I was 23 when I had my first oyster. This was in Bow, Washington, and the oyster was shucked and fed to me by my friend Claire, who had grown up eating them in the Skagit Valley. I was surprised by how normal oysters seemed to her—special, yes, but decidedly familiar. I grew up in Pennsylvania; it never occurred to me that oysters were a local staple people might eat casually in the backyard. I associated oysters with round, ruddy good ol' boys and gourmands like A. J. Liebling. Oysters went with lobsters, filet mignon, and martinis—things thrown down gullets in mysterious clubs of privilege and restaurants filled with dark wood and brass fixtures.
I fantasize about being A. J. Liebling—an insatiable, 300-pound-man who ate his way through the 20th century, worked as The New Yorker's World War II correspondent, wrote as vividly about boxing as he did about food, and married a very hot and troubled novelist. I know this dream is impossible, but Liebling was my inspiration when I put on a tight dress (made of expandable, stretchy fabric) and took a hot date to the Oceanaire Seafood Room.
The Oceanaire is all about nostalgia and tasteful excess. The restaurant is HUGE, like an obscenely deluxe 1930s art deco cruise ship, with polished, curved wood, gleaming silver accents, leather booths, dark wood floors. The servers wear black ties and what look like lab coats; they bring you a complimentary relish tray—pickled herring, black olives, and crudités on ice—when you sit down. A can of Aqua Net sits on the sink in the women's room; buckets of fresh ice are routinely poured into the men's room urinals. It is a terrific place to piss your money away.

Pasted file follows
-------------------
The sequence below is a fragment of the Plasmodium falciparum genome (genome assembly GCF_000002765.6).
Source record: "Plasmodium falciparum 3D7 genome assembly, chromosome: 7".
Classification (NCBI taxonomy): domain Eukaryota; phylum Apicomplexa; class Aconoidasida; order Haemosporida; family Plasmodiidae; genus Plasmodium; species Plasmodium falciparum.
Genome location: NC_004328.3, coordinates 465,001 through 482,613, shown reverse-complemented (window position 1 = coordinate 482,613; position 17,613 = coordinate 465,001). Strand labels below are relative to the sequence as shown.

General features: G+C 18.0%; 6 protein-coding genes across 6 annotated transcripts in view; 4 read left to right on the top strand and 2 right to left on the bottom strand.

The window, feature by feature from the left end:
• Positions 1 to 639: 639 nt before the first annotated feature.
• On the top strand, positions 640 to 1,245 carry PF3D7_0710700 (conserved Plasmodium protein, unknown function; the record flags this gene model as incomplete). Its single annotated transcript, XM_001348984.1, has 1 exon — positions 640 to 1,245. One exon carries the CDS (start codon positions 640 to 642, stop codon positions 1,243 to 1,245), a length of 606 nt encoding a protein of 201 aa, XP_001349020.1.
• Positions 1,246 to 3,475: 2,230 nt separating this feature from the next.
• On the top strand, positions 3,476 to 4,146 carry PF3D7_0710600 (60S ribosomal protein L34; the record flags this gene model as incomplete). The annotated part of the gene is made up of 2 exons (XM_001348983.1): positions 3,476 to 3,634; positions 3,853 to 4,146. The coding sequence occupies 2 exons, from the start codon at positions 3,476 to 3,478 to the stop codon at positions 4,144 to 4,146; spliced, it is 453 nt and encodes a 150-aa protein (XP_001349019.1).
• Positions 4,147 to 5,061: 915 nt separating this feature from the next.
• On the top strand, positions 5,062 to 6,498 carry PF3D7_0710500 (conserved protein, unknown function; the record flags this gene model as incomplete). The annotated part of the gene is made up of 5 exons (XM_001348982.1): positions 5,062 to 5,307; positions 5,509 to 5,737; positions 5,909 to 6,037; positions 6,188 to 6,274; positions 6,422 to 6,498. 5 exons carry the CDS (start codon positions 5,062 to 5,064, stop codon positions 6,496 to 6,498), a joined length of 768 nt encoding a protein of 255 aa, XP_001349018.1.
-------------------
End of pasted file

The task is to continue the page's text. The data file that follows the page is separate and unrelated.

The menu—printed new each day and roughly the size of the U.S. Constitution—holds an astounding array of options. Luxury means choices. Friday night's menu featured 25 different fresh-seafood options, flown in from across the country. There are nine salads to choose from (BLT salad with buttermilk-bacon dressing, $9.95; Dungeness crab Louis, $27.95), twenty-seven seafood entrées (Neah Bay ling cod à la forestiere, $36.95; sesame-seared Hawaiian mahimahi, $29.95) and six "steakhouse specialties," including an 18-ounce Kobe ribeye steak ($49.95). For the hot date and me, luxury meant indecision and an unhealthy dependence on our server, Tim, for guidance.
Thankfully, Tim provided good counsel, particularly when it came to oysters. We knew we wanted to start with a half dozen, but had no idea which to choose from the 10 varieties listed. We told him of our love of Kumamotos—those small, deep, sweet morsels—and he suggested his personal favorite, Effingham from Barkley Sound, B.C. ($2.25 each). They were tiny and delicate, rich and complex—that little mouthful was minerally, soft, salty, and bright all at once. We both felt like we could eat a hundred of them and call it the perfect dinner.
But we pressed on, staying tastefully excessive with the grand shellfish platter, "a towering sampler of chilled shrimp, local oysters, mussels, clams, and Dungeness crab" (large $75; small, $38). It was delicious and ridiculous—two levels of chrome, with lemon wedges speared on forks stuck, handles down, into ice from which crab claws protruded. We had to lean around the tower to talk to each other, proclaiming our awe over the purity, mildness, and sweetness of the meat. Clams and mussels, which so often suffer from questionable texture and funky flavor, tasted supple and subtle. Our hot entrée, brown-butter-seared Alaskan halibut with savoy cabbage, bacon, and Sweet 100 tomato sauce ($38.95) was disappointing. It was a beautiful piece of fish, but it was not simply seared—it was a bit dry and encased in a distinctly crispy crust. Perhaps the simplest choices might actually be the best.
I love that the Oceanaire is part of a chain (there are 14 in the U.S.), because it actually gives diners the best things a high-end chain can offer—quality food, good service, and a feeling of luxury that, while tasteful, is ultimately formulaic and generically welcoming. You won't feel like a fool if, say, at the end of dinner, excited (and maybe a bit tipsy) you fall off your chair. It's hard to feel intimidated when you're seated, as we were, next to a table of gamers in town for the Penny Arcade Expo, one of whom is wearing a camouflage Utilikilt. At the Oceanaire, we can all get a glimpse of how the other half eats.